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|Also Known As:||Died:||August 17, 1990|
|Born:||March 29, 1918||Cause of Death:||probable heart attack|
|Birth Place:||Newport News, Virginia, USA||Profession:||Cast ...|
"Pearl Bailey, the first black beauty to make waves [in the postwar era], was hardly anyone's idea of a woman who might use sex to stalk a man down or to lash out at society. Instead Pearlie Mae personified the lively down-home diva, the ordinary, chatty, wisecracking neighborly lady who was telling a generation scared of its own shadow to just cool it honey, sit back, relax, and have some fun. She became a star by often laughing at and joking about the birds and bees, romance and men ...
Another comic selling point was her fatigue ... Sometimes Bailey's act was criticized as being a throwback to prewar stereotypes. Actually, the humor was both old and new ... Bailey, however, was always a soothing figure. She used humor to communicate her view of the world as a joyous, harmonious place that had no great problems or tensions. (This point of view, so much admired in the fifties, often distressed younger black audiences of later periods.) --Donald Bogle ("Brown Sugar", Da Capo Press, 1980)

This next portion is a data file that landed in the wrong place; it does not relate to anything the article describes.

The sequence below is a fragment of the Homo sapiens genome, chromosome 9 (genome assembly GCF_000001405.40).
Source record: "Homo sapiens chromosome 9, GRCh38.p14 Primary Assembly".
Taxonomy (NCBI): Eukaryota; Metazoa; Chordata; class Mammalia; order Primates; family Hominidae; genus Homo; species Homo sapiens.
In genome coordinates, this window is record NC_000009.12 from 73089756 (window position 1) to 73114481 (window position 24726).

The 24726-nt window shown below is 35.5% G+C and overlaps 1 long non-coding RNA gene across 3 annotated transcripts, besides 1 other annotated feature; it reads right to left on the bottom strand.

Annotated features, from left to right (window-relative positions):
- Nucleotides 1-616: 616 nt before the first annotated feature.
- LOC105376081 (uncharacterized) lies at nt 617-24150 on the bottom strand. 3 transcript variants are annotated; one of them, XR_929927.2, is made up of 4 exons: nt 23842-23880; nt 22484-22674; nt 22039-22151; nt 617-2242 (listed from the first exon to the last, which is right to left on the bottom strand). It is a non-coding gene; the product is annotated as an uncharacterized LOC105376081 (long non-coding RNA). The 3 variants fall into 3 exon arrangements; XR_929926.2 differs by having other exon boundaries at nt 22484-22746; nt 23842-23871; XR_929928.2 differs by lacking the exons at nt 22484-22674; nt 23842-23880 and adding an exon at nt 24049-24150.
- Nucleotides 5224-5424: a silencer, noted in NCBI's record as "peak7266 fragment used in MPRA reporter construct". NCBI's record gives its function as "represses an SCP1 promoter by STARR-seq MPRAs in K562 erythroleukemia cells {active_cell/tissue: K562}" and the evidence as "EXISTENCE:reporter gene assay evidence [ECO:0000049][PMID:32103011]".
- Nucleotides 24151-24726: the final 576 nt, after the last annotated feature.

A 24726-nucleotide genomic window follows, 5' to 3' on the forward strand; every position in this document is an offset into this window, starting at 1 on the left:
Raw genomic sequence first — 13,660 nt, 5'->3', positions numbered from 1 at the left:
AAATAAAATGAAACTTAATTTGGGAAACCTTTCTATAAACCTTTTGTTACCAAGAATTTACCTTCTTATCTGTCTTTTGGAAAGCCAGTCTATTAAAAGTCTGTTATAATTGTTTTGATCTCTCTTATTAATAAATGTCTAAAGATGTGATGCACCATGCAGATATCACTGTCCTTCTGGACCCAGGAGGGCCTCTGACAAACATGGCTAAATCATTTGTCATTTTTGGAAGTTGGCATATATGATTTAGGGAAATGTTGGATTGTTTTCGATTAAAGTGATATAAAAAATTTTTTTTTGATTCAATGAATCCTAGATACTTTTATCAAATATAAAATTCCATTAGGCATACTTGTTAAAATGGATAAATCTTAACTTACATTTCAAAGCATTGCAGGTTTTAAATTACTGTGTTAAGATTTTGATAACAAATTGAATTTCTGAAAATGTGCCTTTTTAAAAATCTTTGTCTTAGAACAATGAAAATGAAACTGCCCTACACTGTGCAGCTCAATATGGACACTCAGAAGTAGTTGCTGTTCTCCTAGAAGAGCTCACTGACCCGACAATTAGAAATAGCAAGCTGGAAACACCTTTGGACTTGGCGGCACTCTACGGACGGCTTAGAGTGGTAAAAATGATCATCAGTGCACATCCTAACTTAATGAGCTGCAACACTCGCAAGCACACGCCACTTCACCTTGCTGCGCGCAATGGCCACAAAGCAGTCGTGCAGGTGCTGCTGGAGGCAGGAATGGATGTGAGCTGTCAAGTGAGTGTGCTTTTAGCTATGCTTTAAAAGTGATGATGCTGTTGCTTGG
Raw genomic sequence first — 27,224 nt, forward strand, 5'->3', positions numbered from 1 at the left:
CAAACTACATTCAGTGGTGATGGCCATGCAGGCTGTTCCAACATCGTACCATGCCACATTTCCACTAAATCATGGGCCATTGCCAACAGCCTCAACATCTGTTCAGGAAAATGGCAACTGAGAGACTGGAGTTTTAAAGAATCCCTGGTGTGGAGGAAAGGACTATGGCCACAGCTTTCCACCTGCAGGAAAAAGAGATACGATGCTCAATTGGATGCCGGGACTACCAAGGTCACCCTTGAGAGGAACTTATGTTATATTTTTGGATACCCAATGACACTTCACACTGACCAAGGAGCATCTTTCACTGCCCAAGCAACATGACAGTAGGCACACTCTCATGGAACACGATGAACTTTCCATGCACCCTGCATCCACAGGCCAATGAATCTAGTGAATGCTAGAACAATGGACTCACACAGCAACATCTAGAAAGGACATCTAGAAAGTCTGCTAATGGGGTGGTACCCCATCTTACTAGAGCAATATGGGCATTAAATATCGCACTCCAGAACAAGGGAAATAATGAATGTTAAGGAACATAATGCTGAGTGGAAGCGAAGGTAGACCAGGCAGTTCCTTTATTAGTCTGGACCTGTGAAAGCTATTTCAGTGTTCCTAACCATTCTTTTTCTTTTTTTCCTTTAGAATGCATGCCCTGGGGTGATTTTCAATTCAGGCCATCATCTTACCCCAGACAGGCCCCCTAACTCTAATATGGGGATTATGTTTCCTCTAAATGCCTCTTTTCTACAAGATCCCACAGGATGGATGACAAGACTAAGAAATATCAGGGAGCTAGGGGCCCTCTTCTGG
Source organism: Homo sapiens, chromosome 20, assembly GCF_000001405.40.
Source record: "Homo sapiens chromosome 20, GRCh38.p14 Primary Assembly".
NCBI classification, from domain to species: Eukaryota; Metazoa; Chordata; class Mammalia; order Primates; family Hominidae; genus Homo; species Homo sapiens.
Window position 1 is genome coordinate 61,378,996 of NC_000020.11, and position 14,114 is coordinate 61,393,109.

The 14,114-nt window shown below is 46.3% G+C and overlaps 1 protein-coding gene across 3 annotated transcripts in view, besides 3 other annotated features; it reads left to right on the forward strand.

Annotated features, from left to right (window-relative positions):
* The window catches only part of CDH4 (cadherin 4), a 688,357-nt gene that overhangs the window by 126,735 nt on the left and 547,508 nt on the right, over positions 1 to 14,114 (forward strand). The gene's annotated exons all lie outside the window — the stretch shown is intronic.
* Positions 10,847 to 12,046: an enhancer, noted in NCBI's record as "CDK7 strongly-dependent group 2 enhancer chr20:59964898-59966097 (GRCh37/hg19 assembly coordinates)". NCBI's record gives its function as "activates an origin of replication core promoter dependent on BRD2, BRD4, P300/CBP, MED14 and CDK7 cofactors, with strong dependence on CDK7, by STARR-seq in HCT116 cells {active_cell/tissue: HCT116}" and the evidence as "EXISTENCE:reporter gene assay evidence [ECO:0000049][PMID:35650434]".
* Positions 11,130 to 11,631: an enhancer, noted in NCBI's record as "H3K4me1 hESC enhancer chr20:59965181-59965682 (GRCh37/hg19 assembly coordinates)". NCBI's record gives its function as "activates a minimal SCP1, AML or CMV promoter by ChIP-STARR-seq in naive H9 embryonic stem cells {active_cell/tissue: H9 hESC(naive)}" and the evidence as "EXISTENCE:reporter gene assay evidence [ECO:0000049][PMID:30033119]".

She was named Cue Magazine's Entertainer of the Year (1967).
Received the March of Dimes Award in 1968.
She was appointed "Ambassador of Love to the Entire World" in 1971.
Named special advisor to the US Mission to the United Nations by former President Gerald Ford in 1975.
She received the USO's Woman of the Year Award twice.
Awarded the Medal of Freedom in 1988.
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